Hong Kong: To quarantine or not to quarantine? That is the question!

Article Experience

There has been much discussion regarding the Centre for Health Protection’s (CHP) apparent change of the definition of a ‘close contact’, and the effect this has on the requirement to go into government quarantine.

Over the last 2 weeks, we learnt that patients and staff from Optimal Family Health, a family medical practice, had to go into quarantine for 21 days although some of the patients had no contact with the nurse from that practice that contracted Covid-19. It is understood that some patients were in the surgery up to 2 days before the nurse could even have had contracted Covid-19. Then, all the residents from a residential building located at 8 Kennedy Road, with no notice or Quarantine Orders, were whisked away to quarantine for 21 days as a domestic helper in the building tested positive for Covid-19. Last week, residents from 416 apartments at Tower 11, Carmel Cove, Caribbean Coast in Tung Chung were sent to Penny’s Bay to quarantine for 21 days.

While the CHP plays a critical role in containing Covid-19 in Hong Kong and has done so admirably in keeping the city’s residents safe, it is doing so to the detriment of the mental well-being of those that are being sent into quarantine and the families that they are being separated from. People are no longer fearful of contracting Covid-19, they are fearful of the repercussions should they be removed from their homes and be sent to quarantine. They can no longer take precautions to ensure they will not be deemed a “close contact” of a Covid-19 patient. There is no recognition of measures being taken or compliance with CHP guidelines and no definition of what a “close contact” is. In the Optional Family Health case, some of the patients were in the surgery for no longer than 5 to 10 minutes. Previously, the known definition of a “close contact” was coming into contact with an infected individual and not wearing a mask for over 15 minutes. Due to the new mutant strains, the CHP will no longer “just” lockdown a residential building and order mandatory testing for everyone should there be a positive case in the building. It will now send residents of the whole building to quarantine. Whilst it is understandable that a cautious approach is being taken with a new variant, there are concerns as to whether this is necessary and proportionate.

21 days in quarantine without being able to leave a room, have fresh air or exercise is harmful to the mental well-being of children and adults alike. How are the elderly and infirm and their care-givers who will most likely have to go into quarantine with them able to cope? The importance of protecting the physical health of the most vulnerable is understandable but we must ensure we protect those that are being sent into quarantine as well.

This is now exam season for children. The IB exams started on Thursday 29 April, with Hong Kong being one of the few countries left in the world that is still taking exams. A large number of students tried to petition to have the exams cancelled, but to no avail. One of the reasons that was stressed was students’ studies have been affected by the pandemic especially after the new variant has been found in Hong Kong but this argument was rejected. Hearing that residents in another building have been sent to mandatory quarantine is an added stress to those students. It can literally happen to any one of them, and parents and teachers are unable to assure them otherwise.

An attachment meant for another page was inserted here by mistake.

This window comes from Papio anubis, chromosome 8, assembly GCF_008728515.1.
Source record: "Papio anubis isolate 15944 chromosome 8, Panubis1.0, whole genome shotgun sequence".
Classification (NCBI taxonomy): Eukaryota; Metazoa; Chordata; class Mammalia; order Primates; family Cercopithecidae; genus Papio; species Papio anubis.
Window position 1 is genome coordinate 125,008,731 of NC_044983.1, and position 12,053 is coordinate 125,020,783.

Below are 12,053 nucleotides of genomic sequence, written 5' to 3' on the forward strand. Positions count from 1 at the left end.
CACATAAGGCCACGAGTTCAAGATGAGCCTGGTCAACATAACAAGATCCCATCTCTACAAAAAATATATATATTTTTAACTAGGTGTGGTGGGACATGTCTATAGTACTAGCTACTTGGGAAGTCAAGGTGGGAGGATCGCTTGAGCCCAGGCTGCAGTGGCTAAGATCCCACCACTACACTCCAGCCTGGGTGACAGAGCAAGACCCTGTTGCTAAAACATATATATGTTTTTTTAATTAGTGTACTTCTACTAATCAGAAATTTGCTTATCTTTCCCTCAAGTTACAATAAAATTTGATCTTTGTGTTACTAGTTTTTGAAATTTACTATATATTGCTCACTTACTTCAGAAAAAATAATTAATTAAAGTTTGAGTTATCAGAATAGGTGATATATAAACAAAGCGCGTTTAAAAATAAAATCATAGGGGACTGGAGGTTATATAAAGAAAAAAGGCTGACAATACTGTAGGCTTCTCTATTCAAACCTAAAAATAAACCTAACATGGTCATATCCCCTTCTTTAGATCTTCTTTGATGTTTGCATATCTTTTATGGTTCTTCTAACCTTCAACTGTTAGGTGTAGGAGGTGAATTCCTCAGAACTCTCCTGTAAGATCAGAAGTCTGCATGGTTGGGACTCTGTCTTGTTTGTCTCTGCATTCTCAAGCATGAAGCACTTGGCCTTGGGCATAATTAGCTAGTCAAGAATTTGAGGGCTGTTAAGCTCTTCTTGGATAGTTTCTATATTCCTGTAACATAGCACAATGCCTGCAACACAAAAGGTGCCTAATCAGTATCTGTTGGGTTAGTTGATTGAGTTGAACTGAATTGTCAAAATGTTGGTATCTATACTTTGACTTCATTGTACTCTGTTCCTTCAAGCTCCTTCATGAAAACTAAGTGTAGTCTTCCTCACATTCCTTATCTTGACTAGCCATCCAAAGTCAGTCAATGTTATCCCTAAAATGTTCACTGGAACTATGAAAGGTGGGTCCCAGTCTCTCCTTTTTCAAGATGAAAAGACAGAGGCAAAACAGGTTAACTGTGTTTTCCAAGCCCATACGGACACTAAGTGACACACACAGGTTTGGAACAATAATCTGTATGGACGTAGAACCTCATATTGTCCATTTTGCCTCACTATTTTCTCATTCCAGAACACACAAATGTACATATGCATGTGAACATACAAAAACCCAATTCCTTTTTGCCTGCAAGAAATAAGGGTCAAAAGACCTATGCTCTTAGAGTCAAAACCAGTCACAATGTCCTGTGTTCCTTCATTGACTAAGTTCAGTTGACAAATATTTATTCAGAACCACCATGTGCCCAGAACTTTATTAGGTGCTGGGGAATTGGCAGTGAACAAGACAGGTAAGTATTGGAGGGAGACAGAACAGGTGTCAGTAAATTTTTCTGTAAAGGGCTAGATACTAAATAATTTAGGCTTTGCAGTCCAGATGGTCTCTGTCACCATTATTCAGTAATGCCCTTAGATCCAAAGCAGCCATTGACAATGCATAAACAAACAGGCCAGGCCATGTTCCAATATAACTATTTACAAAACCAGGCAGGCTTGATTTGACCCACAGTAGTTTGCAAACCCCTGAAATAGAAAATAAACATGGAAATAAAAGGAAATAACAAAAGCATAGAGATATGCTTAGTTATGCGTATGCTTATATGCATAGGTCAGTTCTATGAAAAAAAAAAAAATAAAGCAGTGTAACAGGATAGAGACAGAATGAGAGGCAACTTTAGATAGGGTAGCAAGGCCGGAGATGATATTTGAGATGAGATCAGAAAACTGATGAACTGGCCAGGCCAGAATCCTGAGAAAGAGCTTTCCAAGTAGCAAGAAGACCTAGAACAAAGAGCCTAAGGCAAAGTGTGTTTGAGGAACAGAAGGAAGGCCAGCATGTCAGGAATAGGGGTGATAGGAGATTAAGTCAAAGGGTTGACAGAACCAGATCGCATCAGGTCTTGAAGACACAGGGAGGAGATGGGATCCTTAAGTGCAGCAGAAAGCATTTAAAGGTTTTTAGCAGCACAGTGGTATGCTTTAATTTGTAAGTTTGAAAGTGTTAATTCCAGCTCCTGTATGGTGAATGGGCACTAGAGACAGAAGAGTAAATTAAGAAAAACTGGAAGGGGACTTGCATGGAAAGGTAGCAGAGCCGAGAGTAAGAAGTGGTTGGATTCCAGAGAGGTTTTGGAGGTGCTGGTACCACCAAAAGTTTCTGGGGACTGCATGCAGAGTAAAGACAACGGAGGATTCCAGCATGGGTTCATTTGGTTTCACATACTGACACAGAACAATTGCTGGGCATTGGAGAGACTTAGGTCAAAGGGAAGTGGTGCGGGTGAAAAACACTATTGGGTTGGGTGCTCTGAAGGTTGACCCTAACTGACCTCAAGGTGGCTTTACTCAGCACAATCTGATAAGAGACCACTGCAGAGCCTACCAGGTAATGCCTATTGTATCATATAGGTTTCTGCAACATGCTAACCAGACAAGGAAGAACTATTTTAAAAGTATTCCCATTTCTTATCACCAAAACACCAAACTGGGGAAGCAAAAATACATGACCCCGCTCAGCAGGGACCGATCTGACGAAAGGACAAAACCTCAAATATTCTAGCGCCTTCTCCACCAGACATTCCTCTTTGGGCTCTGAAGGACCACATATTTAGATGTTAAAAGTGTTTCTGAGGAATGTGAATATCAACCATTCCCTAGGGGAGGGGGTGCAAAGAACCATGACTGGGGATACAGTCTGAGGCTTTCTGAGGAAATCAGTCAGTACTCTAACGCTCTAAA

It was announced on 23 April that the CHP will consider reducing the quarantine period from 14 days to 7 for those close contacts who have received their second dose of the vaccine for at least two weeks and have tested negative. Examination of new medical evidence was mentioned. This cannot come fast enough for those that are already in quarantine for 21 days or for those that are living in fear of being quarantined. But what about the alternatives such as medical surveillance at home? Is there really a need to quarantine at one of the quarantine centres?

For family lawyers, the interests of children remains of upmost importance. There have been many press reports concerning young children and whether they contribute to the spread of Covid-19. But, is there a need to quarantine young children?

Professor Benjamin Cowling, Division Head of the Division of Epidemiology and Biostatistics, School of Public Health, Faculty of Medicine, The University of Hong Kong said:

“We have learnt in the last year that young children are less susceptible to COVID-19, and less contagious if they are infected. Contact tracing and quarantine of close contacts has been an important measure in keeping COVID-19 transmission under control in Hong Kong. However, given the lower risk of infection and transmission particularly in younger children (say those under 11 years of age), I think there is a strong argument that home quarantine with regular testing would be more appropriate for this group.”

The government has to strike a fine balance to protect our children, whilst alleviating the uncertainty expressed by the public. The government’s press release in March to address “Quarantine and isolation arrangements involving children” alleviated some of the stress and anxiety amongst families but after the quarantine issues which have arisen over the last 2 weeks, much more needs to be done to install confidence and increase understanding. The government press release sent on behalf of the CHP in the evening on 2 May seeks to do this but there is still a need for clearer guidelines and consideration of methods other than periods of up to 21 days in a quarantine centre and this should be done urgently.

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